This opinion will be unpublished and
may not be cited except as provided by
Minn. Stat. § 480A.08, subd. 3 (1994).


Daniel Ford,


State of Minnesota,

Filed August 27, 1996
Klaphake, Judge

Hennepin County District Court
File No. 81-901027

Mark D. Nyvold, 386 North Wabasha, Suite 654, St. Paul, MN 55102 (for Appellant)

Hubert H. Humphrey, III, Attorney General, Assistant Attorney General,1400 NCL Tower, 445 Minnesota Street, St. Paul, MN 55101; Michael O. Freeman, Hennepin County Attorney, Linda M. Freyer, Assistant County Attorney, C-2000 Government Center, Minneapolis, MN 55487 (for Respondent)

Considered and decided by Klaphake, Presiding Judge, Davies, Judge, and Peterson, Judge.


Appellant Daniel Ford challenges by postconviction appeal his 1981 aggravated robbery conviction, claiming that he was denied his constitutional right to direct appeal of the conviction even though there was a 14-year delay between the conviction and the filing for postconviction relief. Because of appellant's delay in asserting his rights and the state's demonstration of undue prejudice if a new trial were ordered, we affirm.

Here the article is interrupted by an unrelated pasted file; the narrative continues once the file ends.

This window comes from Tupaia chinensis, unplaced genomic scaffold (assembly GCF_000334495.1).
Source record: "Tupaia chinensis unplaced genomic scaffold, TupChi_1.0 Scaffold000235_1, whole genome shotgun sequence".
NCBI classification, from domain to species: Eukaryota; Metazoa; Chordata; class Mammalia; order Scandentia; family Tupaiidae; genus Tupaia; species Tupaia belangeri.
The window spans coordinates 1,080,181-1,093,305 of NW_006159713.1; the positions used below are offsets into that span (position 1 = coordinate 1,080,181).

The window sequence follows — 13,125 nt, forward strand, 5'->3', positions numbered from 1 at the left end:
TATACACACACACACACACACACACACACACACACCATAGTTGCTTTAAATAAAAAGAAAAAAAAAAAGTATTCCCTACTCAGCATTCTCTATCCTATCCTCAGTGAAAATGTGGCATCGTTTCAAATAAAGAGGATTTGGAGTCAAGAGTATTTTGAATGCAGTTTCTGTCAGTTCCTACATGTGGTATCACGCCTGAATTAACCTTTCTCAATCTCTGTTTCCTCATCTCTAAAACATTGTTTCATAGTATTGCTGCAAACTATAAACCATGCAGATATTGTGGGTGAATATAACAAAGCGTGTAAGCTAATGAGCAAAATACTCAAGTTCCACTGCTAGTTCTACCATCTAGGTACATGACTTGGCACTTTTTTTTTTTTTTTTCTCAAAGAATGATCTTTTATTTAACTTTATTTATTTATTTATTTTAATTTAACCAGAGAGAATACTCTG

In a postconviction appeal, the scope of review is narrow. The appellate court considers whether the evidence is sufficient to support the postconviction court's findings. State v. Bliss , 457 N.W.2d 385, 391 (Minn. 1990). The postconviction court's decision is subject to an abuse of discretion standard. Id.
"[A] convicted defendant is entitled to at least one right of review by an appellate or postconviction court." State v. Knaffla , 309 Minn. 246, 252, 243 N.W.2d 737, 741 (Minn. 1976); see also Case v. Nebraska , 381 U.S. 336, 85 S. Ct. 1486 (1965) (14th amendment requires postconviction procedure to determine claimed violations of federal constitution). Here, appellant's counsel filed a timely postconviction appeal. It was dismissed, however, after appellant failed to respond to a letter written to him by an assistant state public defender who had reviewed his case, stating her conclusion that there was little likelihood of a reversal and that she would not "proceed further" unless appellant responded by a certain date. Appellant claims that he did not receive the letter. He admits receiving the subsequent order dismissing the appeal, which he claims he thought to be a ruling on the merits of his appeal. Ten years posttrial, consistent with standard policy, the court reporter's untranscribed stenographic notes of the trial were destroyed. See Records Retention Schedule for District Courts (1990). Appellant now petitions for postconviction relief, claiming that he was denied effective assistance of counsel and that he was improperly removed from the courtroom during trial. He seeks a new trial because meaningful review of his claims depends on the trial record.